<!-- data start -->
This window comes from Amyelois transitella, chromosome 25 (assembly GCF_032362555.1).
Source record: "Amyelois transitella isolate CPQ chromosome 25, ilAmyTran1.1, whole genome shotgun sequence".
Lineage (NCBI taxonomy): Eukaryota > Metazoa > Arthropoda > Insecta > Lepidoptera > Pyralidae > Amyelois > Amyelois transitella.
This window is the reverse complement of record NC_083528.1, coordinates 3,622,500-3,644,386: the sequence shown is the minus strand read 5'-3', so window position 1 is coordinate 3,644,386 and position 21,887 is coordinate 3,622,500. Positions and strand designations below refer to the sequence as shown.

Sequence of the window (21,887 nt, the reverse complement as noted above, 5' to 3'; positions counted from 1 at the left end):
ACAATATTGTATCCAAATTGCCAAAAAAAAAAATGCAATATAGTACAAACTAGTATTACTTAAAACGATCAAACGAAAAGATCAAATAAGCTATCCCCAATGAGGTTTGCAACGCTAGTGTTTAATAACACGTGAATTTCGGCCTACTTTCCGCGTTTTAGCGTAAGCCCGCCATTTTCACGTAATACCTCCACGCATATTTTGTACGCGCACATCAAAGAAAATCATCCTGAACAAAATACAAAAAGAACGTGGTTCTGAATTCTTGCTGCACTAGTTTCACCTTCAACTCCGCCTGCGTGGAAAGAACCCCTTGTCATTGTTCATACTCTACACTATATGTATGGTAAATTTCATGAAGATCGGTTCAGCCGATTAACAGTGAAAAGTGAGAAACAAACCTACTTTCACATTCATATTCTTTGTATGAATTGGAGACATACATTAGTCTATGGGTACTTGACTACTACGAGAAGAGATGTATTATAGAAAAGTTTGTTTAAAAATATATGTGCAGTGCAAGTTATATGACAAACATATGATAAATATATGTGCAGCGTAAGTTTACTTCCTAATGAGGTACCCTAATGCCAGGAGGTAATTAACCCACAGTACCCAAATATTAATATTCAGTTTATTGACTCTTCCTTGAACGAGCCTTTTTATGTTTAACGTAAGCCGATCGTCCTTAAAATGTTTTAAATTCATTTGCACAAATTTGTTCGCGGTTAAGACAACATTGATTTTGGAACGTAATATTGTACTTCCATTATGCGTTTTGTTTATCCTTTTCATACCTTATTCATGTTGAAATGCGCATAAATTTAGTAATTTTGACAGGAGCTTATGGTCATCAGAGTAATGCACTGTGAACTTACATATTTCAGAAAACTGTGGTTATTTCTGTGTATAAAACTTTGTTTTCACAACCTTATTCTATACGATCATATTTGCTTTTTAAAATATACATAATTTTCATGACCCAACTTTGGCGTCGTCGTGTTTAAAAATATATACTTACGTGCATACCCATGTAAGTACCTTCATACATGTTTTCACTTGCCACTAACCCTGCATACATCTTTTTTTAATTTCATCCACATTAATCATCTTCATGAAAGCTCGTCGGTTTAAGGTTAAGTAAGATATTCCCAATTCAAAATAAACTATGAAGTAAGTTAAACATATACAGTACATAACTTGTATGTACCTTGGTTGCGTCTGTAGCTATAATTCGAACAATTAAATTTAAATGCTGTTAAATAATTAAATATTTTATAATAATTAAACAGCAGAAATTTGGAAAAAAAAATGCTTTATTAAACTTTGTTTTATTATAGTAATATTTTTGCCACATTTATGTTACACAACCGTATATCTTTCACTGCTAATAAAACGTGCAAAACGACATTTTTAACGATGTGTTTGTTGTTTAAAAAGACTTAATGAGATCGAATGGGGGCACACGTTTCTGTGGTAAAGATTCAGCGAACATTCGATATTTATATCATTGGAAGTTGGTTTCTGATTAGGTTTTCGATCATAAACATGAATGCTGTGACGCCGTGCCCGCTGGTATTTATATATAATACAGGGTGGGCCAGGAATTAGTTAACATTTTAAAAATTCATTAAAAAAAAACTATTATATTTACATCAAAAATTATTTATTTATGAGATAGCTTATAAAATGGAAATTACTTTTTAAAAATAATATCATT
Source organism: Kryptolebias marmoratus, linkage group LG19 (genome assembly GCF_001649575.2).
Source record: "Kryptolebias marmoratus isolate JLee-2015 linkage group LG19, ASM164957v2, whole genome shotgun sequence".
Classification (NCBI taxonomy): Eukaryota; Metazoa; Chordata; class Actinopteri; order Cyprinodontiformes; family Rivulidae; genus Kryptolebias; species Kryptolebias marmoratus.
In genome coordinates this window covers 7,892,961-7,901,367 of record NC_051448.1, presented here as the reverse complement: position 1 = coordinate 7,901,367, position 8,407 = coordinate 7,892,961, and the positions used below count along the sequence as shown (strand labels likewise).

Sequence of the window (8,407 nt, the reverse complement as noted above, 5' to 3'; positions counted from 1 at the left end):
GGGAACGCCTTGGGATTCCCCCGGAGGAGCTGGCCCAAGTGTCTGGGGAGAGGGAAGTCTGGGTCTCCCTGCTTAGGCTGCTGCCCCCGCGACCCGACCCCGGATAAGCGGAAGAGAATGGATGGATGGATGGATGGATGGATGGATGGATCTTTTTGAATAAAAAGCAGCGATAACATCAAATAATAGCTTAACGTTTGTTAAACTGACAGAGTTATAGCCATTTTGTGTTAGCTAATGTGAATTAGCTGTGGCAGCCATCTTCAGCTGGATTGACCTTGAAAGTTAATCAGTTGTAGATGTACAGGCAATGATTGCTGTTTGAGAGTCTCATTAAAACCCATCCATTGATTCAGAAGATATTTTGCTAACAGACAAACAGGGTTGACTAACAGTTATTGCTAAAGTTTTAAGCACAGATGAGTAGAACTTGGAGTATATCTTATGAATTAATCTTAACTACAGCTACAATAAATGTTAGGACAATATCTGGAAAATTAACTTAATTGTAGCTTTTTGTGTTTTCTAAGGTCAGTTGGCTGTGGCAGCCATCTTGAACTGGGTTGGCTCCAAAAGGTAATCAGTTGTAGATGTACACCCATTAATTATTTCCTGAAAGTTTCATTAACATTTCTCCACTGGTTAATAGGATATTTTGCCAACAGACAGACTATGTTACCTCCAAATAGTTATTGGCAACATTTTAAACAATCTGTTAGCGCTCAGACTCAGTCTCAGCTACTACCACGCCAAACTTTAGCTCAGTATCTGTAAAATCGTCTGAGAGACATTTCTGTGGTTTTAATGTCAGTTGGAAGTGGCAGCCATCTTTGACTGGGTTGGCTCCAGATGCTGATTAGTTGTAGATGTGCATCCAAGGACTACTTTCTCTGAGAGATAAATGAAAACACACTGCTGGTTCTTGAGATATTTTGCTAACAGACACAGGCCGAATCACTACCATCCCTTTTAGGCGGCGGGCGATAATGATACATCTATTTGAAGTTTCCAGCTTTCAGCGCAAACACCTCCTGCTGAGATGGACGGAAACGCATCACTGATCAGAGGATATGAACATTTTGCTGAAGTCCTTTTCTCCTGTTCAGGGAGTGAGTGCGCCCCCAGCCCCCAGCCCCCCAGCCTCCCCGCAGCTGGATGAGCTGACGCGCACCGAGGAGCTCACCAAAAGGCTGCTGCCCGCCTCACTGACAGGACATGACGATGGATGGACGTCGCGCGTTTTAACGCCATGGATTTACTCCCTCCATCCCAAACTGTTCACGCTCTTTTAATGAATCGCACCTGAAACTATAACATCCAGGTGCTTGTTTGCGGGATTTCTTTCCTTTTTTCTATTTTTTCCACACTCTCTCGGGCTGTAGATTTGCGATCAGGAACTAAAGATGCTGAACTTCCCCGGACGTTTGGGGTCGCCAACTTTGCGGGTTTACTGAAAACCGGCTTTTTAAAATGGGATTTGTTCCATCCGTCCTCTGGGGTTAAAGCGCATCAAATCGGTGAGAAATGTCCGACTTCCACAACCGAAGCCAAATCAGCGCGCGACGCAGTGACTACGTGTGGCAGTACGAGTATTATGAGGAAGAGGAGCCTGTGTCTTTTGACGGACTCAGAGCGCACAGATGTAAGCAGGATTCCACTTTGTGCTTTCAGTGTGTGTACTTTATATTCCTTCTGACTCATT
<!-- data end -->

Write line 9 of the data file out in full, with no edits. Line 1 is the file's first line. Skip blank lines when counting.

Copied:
Classification (NCBI taxonomy): Eukaryota; Metazoa; Chordata; class Actinopteri; order Cyprinodontiformes; family Rivulidae; genus Kryptolebias; species Kryptolebias marmoratus.